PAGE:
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Blinken discusses Gaza in Turkey, ends Middle East tour with little progress

ANKARA, Nov 6 (Reuters) – U.S. Secretary of State Antony Blinken completed a four-day visit to the Middle East, with little progress in delivering humanitarian pauses as Washington seeks more aid to Gaza in amid Israeli bombings. the enclave and restore calm to ensure the safe passage of hostages kidnapped by Hamas militants.

America’s top diplomat began his second tour of the region last Thursday since the decades-old Israeli-Palestinian conflict escalated after Oct. 7, when Hamas militants stormed into Israel in the most serious attack killer in the country’s history, killing more than 1,400 people and kidnapping 240 others.

While rejecting growing global calls for a ceasefire, Washington has sought a humanitarian pause in Israel’s military offensive, but Israeli Prime Minister Benjamin Netanyahu rebuffed Blinken on Friday after their talks, saying there is no would not slow down Israeli operations unless an agreement is reached on this subject. the hostages.

Asked about concrete progress he made during his tour of the region, Blinken highlighted efforts to avoid regional escalation.

“Sometimes the absence of something serious may not be the clearest evidence of progress, but it is,” he told reporters before leaving for Tokyo for the game. Asian of his trip.

He said Washington was focused on increasing humanitarian aid to Gaza and would continue to work with the Israelis on measures to minimize civilian casualties, while recognizing the lack of a breakthrough. “This is all a work in progress,” he said.

Washington wants to prevent wider regional conflict and has stepped up diplomacy with regional countries whose people have been angered by Israel’s bombardment of Gaza.


In Turkey, Blinken met with Turkish Foreign Minister Hakan Fidan and discussed efforts to increase aid to Gaza, the need to protect civilians and prevent the spread of the conflict, according to statements from both sides .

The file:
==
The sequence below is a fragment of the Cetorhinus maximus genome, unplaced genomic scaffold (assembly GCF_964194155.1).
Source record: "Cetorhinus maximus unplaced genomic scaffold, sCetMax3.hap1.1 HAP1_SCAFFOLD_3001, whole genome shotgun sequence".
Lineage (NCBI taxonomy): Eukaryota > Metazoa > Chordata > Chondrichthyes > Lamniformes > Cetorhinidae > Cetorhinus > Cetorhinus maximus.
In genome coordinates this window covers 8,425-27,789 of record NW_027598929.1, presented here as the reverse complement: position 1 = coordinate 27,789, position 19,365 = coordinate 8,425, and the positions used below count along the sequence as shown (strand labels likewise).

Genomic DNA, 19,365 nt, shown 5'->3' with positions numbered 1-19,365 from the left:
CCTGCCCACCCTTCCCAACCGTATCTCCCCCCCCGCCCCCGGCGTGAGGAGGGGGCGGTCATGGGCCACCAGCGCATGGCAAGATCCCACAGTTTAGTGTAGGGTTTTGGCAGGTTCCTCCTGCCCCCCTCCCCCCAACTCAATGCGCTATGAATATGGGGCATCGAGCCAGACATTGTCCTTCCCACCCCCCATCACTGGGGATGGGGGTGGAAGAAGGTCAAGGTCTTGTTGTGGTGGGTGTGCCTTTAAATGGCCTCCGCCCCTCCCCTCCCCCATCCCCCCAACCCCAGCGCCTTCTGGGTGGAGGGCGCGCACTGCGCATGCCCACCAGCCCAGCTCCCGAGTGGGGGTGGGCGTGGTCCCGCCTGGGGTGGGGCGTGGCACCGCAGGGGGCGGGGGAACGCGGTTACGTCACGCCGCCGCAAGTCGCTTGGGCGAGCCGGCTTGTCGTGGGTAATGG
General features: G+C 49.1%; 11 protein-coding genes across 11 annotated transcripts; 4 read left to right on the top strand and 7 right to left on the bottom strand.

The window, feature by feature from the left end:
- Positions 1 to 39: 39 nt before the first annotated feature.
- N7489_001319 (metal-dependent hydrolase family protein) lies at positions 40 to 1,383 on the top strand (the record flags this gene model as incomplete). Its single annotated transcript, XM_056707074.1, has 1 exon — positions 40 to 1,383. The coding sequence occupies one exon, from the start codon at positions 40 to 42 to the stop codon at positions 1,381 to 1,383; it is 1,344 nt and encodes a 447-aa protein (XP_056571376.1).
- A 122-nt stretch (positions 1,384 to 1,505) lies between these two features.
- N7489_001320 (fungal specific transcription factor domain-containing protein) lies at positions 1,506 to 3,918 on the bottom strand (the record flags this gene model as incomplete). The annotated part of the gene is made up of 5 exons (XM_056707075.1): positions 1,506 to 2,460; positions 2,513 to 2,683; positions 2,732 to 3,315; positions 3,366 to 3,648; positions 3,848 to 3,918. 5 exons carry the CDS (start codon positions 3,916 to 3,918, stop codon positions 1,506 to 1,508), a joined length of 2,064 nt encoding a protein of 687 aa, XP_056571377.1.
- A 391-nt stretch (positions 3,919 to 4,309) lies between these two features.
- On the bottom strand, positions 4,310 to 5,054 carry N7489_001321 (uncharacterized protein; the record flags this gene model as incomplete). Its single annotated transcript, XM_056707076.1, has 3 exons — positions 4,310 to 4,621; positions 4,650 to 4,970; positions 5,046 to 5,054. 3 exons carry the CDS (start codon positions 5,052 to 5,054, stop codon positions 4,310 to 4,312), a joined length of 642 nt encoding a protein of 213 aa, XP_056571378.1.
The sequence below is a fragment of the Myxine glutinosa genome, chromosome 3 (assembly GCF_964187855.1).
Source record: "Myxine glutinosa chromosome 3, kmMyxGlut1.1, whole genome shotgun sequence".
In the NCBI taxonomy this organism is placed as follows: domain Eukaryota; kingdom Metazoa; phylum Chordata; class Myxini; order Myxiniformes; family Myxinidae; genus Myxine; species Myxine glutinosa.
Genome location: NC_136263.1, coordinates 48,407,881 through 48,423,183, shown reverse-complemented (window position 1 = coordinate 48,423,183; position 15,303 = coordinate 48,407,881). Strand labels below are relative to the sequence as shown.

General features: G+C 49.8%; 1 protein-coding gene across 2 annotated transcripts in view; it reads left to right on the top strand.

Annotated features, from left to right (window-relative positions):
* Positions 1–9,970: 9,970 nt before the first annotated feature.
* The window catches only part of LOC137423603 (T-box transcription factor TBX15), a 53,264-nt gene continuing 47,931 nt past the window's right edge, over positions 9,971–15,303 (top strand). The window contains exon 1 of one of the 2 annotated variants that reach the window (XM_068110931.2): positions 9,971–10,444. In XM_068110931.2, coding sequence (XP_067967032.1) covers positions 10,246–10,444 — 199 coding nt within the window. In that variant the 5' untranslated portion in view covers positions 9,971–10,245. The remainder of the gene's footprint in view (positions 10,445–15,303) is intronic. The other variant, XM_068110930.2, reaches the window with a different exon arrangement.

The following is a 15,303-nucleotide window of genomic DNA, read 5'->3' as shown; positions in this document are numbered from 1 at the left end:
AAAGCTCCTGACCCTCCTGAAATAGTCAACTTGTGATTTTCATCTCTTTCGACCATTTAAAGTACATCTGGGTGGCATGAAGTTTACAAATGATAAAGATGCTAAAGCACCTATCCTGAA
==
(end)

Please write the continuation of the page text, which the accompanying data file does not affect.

The meeting between the two senior diplomats lasted two and a half hours, said a US State Department official. No discussions took place between Blinken and Turkish President Tayyip Erdogan, who has criticized Washington for its “unlimited support for Israel.”

Blinken met Erdogan in February, when he visited the country following a devastating earthquake. Erdogan visited the Black Sea coastal city of Rize on Sunday and remained there throughout Blinken’s visit to Ankara.

Turkey, a NATO member that supports a two-state solution in the Middle East, has sharply stepped up its criticism of Israel as the humanitarian crisis in Gaza worsens. It also hosts members of Hamas, considered a terrorist organization by some Western countries but not by Ankara.

As Blinken met with Fidan in Ankara, dozens of people gathered outside the Foreign Ministry building to protest U.S. support for Israel.

Blinken “gave unlimited support for the Israeli genocide – not the war,” said activist Zeynel Abidin Ozkan, who participated.

Health officials in Hamas-controlled Gaza said Monday that 10,022 Palestinians had been killed so far in the war.

On Sunday, pro-Palestinian crowds attempted to storm an air base in southern Turkey that houses U.S. troops hours before Blinken arrived.

A Turkish Foreign Ministry source said Fidan told Blinken that a ceasefire must be declared immediately in Gaza and that Israel must be prevented from targeting civilians and displacing people.

Blinken said the United States remained focused on increasing aid to Gaza and freeing hostages and added that other countries in the region can play an important role in their return.

“We are working very aggressively to get more humanitarian aid to Gaza. And we have very concrete ways to do that. And I think we will see in the days to come that aid can expand significantly “, did he declare.

Reporting by Simon Lewis, Huseyin Hayatsever, Ece Toksabay, Mert Ozkan and Humeyra Pamuk; Editing by Daren Butler, Gareth Jones, Jonathan Spicer, Sharon Singleton and Marguerita Choy

Our Standards: The Thomson Reuters Trust Principles.

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